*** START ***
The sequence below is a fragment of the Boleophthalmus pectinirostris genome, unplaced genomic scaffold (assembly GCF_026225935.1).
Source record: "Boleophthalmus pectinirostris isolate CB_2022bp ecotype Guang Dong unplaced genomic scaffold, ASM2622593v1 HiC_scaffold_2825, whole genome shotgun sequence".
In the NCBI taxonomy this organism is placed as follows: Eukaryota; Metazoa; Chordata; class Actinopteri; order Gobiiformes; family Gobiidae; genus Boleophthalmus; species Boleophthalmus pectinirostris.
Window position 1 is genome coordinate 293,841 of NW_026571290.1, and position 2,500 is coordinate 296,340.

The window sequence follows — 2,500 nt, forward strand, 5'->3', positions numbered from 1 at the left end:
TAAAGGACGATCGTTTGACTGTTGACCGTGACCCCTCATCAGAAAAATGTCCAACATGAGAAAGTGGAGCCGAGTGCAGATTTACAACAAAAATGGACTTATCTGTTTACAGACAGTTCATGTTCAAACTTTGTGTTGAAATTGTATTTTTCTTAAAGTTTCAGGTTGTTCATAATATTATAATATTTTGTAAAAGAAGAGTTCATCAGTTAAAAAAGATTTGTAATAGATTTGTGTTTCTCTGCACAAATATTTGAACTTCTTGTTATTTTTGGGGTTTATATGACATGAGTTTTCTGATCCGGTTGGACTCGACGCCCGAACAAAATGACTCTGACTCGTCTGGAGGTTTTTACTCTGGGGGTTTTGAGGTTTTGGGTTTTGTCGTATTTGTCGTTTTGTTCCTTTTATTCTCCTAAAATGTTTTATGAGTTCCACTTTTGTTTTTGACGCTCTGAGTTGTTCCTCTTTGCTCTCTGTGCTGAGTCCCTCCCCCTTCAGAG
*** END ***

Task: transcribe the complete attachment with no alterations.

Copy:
The sequence below is a fragment of the Boleophthalmus pectinirostris genome, unplaced genomic scaffold (assembly GCF_026225935.1).
Source record: "Boleophthalmus pectinirostris isolate CB_2022bp ecotype Guang Dong unplaced genomic scaffold, ASM2622593v1 HiC_scaffold_2825, whole genome shotgun sequence".
In the NCBI taxonomy this organism is placed as follows: Eukaryota; Metazoa; Chordata; class Actinopteri; order Gobiiformes; family Gobiidae; genus Boleophthalmus; species Boleophthalmus pectinirostris.
Window position 1 is genome coordinate 293,841 of NW_026571290.1, and position 2,500 is coordinate 296,340.

The window sequence follows — 2,500 nt, forward strand, 5'->3', positions numbered from 1 at the left end:
TAAAGGACGATCGTTTGACTGTTGACCGTGACCCCTCATCAGAAAAATGTCCAACATGAGAAAGTGGAGCCGAGTGCAGATTTACAACAAAAATGGACTTATCTGTTTACAGACAGTTCATGTTCAAACTTTGTGTTGAAATTGTATTTTTCTTAAAGTTTCAGGTTGTTCATAATATTATAATATTTTGTAAAAGAAGAGTTCATCAGTTAAAAAAGATTTGTAATAGATTTGTGTTTCTCTGCACAAATATTTGAACTTCTTGTTATTTTTGGGGTTTATATGACATGAGTTTTCTGATCCGGTTGGACTCGACGCCCGAACAAAATGACTCTGACTCGTCTGGAGGTTTTTACTCTGGGGGTTTTGAGGTTTTGGGTTTTGTCGTATTTGTCGTTTTGTTCCTTTTATTCTCCTAAAATGTTTTATGAGTTCCACTTTTGTTTTTGACGCTCTGAGTTGTTCCTCTTTGCTCTCTGTGCTGAGTCCCTCCCCCTTCAGAG